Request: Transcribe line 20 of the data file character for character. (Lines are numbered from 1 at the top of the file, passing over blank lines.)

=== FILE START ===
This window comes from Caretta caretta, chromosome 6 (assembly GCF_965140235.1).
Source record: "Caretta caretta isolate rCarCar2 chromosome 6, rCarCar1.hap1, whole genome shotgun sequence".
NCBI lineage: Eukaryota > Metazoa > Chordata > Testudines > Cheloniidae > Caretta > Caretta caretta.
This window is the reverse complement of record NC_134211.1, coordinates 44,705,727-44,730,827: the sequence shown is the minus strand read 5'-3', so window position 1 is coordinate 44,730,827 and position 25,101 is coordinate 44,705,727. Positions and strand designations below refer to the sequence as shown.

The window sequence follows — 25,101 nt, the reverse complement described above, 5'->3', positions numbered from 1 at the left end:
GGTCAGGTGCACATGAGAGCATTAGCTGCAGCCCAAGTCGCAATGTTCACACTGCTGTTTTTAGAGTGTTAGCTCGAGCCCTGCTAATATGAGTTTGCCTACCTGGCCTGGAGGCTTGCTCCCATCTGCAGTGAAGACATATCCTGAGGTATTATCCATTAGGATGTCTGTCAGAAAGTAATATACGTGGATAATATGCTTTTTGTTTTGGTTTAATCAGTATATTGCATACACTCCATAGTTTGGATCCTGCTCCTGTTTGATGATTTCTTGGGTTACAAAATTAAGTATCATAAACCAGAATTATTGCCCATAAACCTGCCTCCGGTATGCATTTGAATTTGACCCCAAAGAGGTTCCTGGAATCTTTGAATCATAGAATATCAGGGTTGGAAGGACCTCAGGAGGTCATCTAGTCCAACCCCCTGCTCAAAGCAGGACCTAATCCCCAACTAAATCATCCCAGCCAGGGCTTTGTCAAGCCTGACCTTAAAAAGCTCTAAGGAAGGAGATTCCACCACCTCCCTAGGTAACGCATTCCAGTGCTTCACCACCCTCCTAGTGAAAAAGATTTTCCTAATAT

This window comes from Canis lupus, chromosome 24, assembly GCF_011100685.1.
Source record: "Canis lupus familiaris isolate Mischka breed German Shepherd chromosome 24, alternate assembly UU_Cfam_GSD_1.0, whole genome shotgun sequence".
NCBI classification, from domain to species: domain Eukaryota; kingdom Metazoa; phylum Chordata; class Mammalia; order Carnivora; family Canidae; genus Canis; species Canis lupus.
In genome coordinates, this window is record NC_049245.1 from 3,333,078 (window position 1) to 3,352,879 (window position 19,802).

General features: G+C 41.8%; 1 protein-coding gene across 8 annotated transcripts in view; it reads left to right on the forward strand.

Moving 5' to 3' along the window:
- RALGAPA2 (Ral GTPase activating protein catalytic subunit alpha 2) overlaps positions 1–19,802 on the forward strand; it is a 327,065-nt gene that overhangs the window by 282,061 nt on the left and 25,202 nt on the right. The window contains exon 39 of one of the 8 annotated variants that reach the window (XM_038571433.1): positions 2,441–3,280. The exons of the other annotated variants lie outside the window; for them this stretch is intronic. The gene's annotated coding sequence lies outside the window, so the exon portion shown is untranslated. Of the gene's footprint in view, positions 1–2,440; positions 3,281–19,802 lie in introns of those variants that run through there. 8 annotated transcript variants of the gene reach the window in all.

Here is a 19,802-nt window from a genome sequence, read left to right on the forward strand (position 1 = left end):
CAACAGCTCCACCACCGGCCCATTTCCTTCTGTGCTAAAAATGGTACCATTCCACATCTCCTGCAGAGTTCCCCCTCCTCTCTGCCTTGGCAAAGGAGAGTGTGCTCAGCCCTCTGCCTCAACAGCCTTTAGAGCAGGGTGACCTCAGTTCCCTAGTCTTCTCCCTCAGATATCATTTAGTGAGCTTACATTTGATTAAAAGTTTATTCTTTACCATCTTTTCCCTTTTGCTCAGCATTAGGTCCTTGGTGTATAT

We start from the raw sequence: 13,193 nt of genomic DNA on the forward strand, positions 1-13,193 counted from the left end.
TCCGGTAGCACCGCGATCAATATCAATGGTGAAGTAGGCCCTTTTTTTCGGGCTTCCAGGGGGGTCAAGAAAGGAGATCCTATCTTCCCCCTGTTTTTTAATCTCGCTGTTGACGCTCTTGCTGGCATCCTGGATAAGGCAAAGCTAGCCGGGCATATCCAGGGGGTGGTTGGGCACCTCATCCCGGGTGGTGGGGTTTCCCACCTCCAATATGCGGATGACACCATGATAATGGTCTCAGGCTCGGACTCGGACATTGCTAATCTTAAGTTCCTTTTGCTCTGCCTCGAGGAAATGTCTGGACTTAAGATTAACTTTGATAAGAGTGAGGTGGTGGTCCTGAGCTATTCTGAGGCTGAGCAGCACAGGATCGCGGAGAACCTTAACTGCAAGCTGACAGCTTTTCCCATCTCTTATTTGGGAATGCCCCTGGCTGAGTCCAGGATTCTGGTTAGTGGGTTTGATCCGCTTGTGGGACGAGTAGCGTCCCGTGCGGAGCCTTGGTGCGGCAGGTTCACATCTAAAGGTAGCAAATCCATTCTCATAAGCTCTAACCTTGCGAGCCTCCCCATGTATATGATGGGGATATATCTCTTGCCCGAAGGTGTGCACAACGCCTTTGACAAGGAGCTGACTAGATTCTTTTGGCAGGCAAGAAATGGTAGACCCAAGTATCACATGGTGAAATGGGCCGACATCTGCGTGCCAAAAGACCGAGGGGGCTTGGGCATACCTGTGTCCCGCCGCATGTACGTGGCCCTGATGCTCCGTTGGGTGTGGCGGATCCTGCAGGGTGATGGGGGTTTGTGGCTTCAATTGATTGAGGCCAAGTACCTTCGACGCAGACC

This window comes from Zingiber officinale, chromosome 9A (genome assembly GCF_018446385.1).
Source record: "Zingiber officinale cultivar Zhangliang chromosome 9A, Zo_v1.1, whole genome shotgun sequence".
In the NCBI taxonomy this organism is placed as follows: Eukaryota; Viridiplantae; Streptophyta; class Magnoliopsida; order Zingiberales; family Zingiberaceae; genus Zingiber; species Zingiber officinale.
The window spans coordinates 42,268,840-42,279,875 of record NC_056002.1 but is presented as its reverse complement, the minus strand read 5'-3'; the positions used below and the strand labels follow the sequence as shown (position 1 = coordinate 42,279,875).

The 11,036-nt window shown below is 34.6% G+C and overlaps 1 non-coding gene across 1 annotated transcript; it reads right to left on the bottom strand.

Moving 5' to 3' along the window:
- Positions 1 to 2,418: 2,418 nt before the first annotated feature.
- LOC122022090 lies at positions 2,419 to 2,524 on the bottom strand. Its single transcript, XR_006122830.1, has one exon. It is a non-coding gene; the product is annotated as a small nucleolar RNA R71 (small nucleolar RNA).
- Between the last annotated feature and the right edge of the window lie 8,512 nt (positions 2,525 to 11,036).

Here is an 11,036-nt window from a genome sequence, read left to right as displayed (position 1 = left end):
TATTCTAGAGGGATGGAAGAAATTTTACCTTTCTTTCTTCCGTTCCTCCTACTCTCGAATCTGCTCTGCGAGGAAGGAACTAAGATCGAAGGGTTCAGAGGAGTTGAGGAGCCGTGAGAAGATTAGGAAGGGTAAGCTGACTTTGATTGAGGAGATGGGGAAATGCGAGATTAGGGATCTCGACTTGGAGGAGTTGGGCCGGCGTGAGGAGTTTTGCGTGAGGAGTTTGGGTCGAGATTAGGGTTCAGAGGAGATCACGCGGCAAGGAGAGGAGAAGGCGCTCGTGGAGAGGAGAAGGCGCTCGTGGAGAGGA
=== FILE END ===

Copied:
In the NCBI taxonomy this organism is placed as follows: Eukaryota; Viridiplantae; Streptophyta; class Magnoliopsida; order Zingiberales; family Zingiberaceae; genus Zingiber; species Zingiber officinale.